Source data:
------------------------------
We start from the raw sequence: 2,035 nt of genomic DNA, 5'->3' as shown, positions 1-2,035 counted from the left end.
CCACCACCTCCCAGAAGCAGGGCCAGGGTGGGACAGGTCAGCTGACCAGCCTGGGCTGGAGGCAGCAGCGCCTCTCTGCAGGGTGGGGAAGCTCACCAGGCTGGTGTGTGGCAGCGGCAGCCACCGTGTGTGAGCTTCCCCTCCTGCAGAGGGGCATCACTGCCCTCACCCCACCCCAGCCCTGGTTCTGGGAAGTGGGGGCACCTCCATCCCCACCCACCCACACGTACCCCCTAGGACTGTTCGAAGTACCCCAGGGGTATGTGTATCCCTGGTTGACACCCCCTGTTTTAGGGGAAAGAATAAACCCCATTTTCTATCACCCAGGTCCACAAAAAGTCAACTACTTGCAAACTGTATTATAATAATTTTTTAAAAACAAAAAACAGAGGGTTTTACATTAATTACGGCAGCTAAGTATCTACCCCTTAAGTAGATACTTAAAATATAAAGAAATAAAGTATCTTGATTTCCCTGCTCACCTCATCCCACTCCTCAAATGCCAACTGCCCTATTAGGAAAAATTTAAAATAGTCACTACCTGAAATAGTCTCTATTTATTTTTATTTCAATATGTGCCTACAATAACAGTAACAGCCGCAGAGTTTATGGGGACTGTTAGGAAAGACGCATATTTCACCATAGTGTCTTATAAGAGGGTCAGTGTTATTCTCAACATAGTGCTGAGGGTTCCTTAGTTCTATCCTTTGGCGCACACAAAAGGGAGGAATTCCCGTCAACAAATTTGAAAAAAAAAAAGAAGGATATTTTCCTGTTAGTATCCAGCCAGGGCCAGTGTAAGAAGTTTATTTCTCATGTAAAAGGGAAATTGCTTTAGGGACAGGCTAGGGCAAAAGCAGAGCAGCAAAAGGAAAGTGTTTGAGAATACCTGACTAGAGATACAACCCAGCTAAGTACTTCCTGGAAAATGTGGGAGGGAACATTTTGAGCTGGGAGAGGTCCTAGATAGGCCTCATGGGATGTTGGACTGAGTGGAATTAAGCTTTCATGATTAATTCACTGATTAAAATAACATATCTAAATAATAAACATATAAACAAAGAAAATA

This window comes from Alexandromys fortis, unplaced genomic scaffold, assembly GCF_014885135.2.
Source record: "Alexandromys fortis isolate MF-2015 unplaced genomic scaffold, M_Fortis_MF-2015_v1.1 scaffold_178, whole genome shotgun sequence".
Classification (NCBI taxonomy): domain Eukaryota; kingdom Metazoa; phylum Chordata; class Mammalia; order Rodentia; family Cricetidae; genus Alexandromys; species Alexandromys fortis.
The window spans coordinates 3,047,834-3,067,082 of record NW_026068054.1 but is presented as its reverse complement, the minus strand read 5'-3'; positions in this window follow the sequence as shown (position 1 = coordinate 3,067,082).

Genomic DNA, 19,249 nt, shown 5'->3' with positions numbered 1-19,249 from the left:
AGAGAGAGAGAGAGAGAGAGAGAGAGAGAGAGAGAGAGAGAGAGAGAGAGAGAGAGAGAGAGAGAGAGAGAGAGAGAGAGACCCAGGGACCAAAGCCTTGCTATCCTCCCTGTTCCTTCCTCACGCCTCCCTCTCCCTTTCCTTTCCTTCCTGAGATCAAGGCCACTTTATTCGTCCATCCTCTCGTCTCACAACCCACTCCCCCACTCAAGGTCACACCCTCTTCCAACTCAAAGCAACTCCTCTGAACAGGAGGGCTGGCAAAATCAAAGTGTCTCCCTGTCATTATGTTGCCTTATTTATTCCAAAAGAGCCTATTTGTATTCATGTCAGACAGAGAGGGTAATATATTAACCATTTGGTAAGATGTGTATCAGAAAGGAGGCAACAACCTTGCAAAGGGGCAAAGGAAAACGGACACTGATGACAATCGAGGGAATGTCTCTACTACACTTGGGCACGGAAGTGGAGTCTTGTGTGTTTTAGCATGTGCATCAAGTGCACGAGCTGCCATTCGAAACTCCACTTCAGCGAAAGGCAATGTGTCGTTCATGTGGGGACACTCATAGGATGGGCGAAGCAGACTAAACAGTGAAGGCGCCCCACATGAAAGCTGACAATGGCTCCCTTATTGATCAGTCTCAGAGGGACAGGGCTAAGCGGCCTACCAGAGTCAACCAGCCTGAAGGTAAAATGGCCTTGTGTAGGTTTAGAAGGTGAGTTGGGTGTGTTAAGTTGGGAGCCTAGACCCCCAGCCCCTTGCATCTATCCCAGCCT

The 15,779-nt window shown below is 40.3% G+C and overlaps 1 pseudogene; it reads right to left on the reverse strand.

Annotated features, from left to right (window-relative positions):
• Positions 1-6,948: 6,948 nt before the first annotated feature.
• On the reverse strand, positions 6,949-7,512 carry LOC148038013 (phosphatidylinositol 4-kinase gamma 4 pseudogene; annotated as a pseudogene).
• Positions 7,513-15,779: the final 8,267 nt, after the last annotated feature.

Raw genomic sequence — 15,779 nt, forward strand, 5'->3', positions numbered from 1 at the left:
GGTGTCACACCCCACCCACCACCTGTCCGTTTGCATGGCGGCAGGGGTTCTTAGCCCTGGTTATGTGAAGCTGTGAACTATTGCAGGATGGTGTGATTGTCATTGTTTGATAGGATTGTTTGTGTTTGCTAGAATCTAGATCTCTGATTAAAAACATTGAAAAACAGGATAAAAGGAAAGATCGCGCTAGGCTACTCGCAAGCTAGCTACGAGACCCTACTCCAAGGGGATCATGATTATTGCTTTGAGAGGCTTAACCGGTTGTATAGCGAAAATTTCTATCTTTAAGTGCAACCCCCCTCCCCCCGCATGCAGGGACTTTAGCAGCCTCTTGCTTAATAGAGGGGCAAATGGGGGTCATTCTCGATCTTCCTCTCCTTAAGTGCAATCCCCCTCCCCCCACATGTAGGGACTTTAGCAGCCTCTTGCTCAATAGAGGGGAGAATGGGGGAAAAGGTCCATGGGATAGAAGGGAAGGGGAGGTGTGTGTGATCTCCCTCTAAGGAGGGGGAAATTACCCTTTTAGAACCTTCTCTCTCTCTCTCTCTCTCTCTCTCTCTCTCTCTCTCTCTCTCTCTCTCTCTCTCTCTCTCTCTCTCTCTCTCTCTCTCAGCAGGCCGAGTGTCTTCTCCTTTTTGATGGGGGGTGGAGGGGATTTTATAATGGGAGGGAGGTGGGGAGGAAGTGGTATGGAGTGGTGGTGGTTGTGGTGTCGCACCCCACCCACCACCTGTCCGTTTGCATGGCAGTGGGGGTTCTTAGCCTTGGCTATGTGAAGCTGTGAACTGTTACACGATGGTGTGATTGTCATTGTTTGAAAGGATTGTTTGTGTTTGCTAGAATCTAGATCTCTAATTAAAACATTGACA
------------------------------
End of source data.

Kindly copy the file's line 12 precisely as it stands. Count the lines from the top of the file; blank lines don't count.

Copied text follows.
• On the reverse strand, positions 6,949-7,512 carry LOC148038013 (phosphatidylinositol 4-kinase gamma 4 pseudogene; annotated as a pseudogene).